Dorothy Fragaszy's sustained investigations have made her one of the world's foremost experts on tool use by capuchin monkeys and chimpanzees. A new paper from her research group provides a unique glimpse at how humans develop an ability to use tools in childhood while nonhuman primate remain only occasional tool users:
Fragaszy, a psychology professor in the Franklin College of Arts and Sciences and director of the Primate Behavior Laboratory at UGA, created two studies to look at how nonhuman primates and human children differ in completing simple spatial reasoning tasks.
Much like a game of Operation, human children ages 2, 3 and 4 and adult nonhuman primates were asked to fit a stick, a cross and a tomahawk into a matching cutout space on a tray. Children were also given an opportunity to complete this task by placing the sticks on a mat with a drawing of the matching shape, as well as into a space on a tray.
"We did the study with nonhuman primates specifically to look at the management of objects in space," Fragaszy said. "I wanted to give them a spatial reasoning task that was not a tool-using task. We wanted to look at how they worked with these objects and arranged them in relation to features of another surface and from that gain some insight as to how they use objects as tools.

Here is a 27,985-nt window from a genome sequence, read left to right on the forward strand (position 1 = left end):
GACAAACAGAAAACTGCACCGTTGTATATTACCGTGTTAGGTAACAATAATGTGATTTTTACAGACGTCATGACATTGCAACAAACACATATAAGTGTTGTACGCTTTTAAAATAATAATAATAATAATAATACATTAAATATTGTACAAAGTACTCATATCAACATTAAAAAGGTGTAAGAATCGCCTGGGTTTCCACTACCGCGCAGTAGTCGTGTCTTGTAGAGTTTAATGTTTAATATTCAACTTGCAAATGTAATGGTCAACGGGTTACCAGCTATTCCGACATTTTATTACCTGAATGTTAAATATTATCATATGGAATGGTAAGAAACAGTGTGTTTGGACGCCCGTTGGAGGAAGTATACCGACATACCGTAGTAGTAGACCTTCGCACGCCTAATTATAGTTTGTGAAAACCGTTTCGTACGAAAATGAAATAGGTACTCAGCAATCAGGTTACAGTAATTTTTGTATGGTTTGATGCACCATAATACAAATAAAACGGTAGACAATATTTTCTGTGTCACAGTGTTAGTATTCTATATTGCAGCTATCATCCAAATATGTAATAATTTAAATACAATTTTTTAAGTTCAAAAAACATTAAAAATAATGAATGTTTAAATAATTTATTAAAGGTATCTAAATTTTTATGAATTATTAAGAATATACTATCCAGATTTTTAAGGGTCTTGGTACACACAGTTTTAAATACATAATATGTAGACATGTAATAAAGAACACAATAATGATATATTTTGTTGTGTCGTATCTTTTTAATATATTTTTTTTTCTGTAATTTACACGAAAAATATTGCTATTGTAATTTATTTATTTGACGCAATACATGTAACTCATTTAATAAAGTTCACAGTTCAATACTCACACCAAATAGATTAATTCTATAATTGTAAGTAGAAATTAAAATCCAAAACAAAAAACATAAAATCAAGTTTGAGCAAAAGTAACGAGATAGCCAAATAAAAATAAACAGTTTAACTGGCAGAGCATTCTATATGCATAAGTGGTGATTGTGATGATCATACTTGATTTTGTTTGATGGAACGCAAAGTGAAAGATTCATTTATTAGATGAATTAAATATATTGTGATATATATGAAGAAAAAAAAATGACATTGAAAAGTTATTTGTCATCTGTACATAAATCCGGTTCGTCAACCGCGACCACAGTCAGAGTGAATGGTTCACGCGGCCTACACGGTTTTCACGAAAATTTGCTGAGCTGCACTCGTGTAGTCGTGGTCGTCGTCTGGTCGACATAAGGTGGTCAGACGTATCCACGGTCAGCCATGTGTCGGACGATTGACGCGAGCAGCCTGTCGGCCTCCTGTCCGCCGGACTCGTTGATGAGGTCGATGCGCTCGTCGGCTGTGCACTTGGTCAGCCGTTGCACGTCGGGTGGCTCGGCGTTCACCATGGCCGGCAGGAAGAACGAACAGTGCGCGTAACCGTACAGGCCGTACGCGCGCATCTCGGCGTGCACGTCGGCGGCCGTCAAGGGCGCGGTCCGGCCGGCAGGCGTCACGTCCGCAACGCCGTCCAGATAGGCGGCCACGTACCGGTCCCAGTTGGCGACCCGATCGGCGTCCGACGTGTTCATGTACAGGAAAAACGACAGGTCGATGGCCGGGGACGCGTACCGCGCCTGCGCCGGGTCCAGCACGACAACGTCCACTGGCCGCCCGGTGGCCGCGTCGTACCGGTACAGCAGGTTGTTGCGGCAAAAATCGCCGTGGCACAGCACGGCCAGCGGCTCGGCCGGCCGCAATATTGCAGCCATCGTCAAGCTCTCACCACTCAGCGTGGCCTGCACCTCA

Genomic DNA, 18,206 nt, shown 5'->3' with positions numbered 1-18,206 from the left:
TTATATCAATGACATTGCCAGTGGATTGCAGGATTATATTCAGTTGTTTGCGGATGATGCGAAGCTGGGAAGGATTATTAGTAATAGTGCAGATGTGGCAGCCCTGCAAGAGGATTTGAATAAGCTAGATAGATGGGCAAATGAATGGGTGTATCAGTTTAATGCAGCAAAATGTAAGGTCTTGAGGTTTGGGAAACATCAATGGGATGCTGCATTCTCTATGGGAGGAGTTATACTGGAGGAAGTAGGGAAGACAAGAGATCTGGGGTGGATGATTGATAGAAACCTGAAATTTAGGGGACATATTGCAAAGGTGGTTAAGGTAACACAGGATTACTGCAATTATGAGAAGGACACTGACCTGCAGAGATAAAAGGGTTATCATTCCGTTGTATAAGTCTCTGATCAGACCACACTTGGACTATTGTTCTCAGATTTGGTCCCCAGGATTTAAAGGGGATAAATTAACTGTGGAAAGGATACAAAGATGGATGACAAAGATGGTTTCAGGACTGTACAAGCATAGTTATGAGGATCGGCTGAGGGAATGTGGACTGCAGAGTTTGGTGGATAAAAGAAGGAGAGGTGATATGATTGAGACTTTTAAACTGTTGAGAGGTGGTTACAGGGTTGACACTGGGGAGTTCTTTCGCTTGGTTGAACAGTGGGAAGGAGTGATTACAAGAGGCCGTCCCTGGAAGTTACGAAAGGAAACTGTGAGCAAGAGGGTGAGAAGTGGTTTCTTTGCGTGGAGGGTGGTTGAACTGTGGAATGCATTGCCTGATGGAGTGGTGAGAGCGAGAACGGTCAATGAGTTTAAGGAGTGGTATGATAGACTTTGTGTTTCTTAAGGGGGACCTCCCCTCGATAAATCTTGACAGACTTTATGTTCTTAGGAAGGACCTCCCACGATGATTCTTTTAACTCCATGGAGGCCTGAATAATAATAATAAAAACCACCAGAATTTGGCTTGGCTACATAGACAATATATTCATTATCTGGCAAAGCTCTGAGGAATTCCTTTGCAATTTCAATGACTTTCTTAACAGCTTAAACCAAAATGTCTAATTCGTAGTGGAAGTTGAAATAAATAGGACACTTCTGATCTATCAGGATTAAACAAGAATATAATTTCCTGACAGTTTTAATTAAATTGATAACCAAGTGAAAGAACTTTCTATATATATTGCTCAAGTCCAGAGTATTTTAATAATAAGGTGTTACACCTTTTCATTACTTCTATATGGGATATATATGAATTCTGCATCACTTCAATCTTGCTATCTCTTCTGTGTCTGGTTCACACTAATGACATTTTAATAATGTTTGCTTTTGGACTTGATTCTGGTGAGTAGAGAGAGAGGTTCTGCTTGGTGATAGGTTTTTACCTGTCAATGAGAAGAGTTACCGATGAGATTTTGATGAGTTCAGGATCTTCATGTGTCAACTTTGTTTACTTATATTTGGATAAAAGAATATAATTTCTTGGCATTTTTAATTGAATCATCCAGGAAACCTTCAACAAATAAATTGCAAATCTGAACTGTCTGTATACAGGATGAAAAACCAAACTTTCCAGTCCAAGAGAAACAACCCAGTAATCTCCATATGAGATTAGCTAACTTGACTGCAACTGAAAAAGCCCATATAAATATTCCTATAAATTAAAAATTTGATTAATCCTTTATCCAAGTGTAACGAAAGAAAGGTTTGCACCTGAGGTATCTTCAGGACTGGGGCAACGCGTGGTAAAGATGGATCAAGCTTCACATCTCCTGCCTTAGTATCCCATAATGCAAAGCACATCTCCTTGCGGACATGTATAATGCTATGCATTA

"In the case of the children, we wanted to see how they completed the same spatial reasoning task, but with a developmental dimension to it that is not present with our study of nonhuman primates because they were all adults."
The relationship between vision and action in young children is fascinating - and the contrast with non-human primates helps illuminate the phenomenon. Haptic perception particulalry represents a rich vein of thought and understanding about developing spatial relationships. Great work.
Image: Dorothy Fragaszy
Teaser image: via wikimedia commons.